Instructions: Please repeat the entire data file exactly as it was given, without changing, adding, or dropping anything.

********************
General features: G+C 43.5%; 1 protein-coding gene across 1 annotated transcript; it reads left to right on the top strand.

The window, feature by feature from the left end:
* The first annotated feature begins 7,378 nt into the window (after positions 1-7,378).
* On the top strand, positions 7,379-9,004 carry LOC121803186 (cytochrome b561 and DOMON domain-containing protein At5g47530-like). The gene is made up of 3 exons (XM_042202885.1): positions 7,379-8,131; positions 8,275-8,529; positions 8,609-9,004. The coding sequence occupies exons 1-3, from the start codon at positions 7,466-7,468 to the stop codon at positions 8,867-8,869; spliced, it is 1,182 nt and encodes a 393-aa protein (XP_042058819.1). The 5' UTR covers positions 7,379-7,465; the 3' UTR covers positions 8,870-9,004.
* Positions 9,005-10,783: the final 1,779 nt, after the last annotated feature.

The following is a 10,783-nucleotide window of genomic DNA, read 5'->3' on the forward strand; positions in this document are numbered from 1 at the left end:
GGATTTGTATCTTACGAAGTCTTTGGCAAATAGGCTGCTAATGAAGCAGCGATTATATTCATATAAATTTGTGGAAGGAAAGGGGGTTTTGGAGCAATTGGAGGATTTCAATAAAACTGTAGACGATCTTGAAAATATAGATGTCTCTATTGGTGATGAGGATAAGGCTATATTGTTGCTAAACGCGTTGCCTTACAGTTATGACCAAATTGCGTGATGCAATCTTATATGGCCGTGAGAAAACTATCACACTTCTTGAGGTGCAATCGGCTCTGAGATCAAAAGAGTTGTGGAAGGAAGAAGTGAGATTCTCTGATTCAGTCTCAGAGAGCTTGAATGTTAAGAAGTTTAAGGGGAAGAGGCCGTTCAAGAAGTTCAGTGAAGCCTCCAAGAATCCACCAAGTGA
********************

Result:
General features: G+C 43.5%; 1 protein-coding gene across 1 annotated transcript; it reads left to right on the top strand.

The window, feature by feature from the left end:
* The first annotated feature begins 7,378 nt into the window (after positions 1-7,378).
* On the top strand, positions 7,379-9,004 carry LOC121803186 (cytochrome b561 and DOMON domain-containing protein At5g47530-like). The gene is made up of 3 exons (XM_042202885.1): positions 7,379-8,131; positions 8,275-8,529; positions 8,609-9,004. The coding sequence occupies exons 1-3, from the start codon at positions 7,466-7,468 to the stop codon at positions 8,867-8,869; spliced, it is 1,182 nt and encodes a 393-aa protein (XP_042058819.1). The 5' UTR covers positions 7,379-7,465; the 3' UTR covers positions 8,870-9,004.
* Positions 9,005-10,783: the final 1,779 nt, after the last annotated feature.

The following is a 10,783-nucleotide window of genomic DNA, read 5'->3' on the forward strand; positions in this document are numbered from 1 at the left end:
GGATTTGTATCTTACGAAGTCTTTGGCAAATAGGCTGCTAATGAAGCAGCGATTATATTCATATAAATTTGTGGAAGGAAAGGGGGTTTTGGAGCAATTGGAGGATTTCAATAAAACTGTAGACGATCTTGAAAATATAGATGTCTCTATTGGTGATGAGGATAAGGCTATATTGTTGCTAAACGCGTTGCCTTACAGTTATGACCAAATTGCGTGATGCAATCTTATATGGCCGTGAGAAAACTATCACACTTCTTGAGGTGCAATCGGCTCTGAGATCAAAAGAGTTGTGGAAGGAAGAAGTGAGATTCTCTGATTCAGTCTCAGAGAGCTTGAATGTTAAGAAGTTTAAGGGGAAGAGGCCGTTCAAGAAGTTCAGTGAAGCCTCCAAGAATCCACCAAGTGA